New black hole image: 4 things we know
On Thursday, May 12, 2022, the Event Horizon Telescope (EHT) team of astronomers presented the 1st direct image taken of the Milky Way galaxy’s supermassive central black hole, Sagittarius A*, aka Sgr A* (pronounced Sajj-a-star). The image shows a glowing, lumpy donut. In fact, it’s a black hole with a mass some 4 million times that of our sun. EarthSky.org reporters covered the virtual event, and the EHT panel of experts specifically answered one of our questions. EarthSky.org’s full coverage of announcement details is here. A video of the entire press conference and follow-up events is available on ESO’s YouTube channel. Below are 4 things the new image confirms.
1. The black hole is face-on to Earth
During the conference, Dr. Christian Fromm, EHT’s Sgr A* Theory Working Group Coordinator, described the black hole as being face-on to Earth. EarthSky.org’s question sought elaboration on that statement. Following is a transcript of the question and the answer.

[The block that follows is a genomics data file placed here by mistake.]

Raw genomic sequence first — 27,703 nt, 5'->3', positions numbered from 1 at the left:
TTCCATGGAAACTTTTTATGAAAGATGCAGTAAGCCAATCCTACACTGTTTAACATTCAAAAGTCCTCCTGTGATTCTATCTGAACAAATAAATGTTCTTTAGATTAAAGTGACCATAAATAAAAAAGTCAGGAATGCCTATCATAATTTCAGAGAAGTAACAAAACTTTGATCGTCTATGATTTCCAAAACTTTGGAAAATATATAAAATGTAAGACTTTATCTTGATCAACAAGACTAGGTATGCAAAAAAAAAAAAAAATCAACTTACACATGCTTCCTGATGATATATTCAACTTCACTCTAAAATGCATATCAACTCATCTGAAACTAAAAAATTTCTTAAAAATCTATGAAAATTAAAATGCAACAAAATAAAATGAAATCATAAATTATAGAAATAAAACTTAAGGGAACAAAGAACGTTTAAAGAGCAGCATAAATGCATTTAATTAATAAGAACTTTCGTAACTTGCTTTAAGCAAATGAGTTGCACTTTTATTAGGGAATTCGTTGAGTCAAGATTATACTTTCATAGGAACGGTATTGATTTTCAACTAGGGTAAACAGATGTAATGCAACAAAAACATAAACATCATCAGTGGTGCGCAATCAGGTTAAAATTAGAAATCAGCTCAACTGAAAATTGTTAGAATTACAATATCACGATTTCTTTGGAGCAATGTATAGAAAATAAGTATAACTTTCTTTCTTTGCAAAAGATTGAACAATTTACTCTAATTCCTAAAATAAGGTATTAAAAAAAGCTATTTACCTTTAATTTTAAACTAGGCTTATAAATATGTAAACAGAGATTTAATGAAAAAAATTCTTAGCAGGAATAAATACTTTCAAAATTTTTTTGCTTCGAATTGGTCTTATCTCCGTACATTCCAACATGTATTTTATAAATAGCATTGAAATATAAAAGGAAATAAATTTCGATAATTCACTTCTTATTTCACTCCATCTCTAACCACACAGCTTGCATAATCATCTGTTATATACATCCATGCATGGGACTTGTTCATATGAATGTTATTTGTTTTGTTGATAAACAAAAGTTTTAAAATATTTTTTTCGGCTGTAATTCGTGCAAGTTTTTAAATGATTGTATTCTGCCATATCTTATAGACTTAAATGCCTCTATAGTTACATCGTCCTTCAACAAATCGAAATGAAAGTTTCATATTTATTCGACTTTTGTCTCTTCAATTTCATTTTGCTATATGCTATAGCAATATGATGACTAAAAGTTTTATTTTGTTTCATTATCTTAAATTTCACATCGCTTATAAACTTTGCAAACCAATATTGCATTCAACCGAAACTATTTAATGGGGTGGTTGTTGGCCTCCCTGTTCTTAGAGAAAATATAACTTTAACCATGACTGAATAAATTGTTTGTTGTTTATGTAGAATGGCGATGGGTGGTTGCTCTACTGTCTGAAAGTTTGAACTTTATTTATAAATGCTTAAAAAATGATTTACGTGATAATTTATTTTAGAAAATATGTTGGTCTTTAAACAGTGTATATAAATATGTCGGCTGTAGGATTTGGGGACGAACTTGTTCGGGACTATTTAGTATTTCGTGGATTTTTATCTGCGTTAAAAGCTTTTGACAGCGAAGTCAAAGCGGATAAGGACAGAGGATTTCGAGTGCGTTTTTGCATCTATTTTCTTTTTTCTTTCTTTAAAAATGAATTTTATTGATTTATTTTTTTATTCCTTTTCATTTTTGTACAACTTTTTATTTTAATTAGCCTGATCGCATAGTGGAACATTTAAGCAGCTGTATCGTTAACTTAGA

Bárbara Ferreira, Media Manager, European Southern Observatory (ESO) Department of Communications: OK, we have one from Dave Adalian reporting for EarthSky.org. I think Christian will be able to answer that one. When the orientation of Sagittarius A* is said to be “face-on,” does that mean one of the poles is directed towards Earth? Do we know how fast Sagittarius A* precesses? And, what is the nature of the particles ejected?
Fromm: OK, so let me start first, so we found that it’s face-on, so this is correct that one of the spin axes is pointing more or less towards us.
The other part was about the material or the emission actually that we see, and what we model is synchrotron radiation, so you have particles, mainly electrons, gyrating magnetic fields, and while they gyrate, the magnetic fields, they emit emission, and this emission is synchrotron, and this is what we actually see.
And there was a third part. Could you please repeat it?
Ferreira: Ah, so it was the precesses (sic).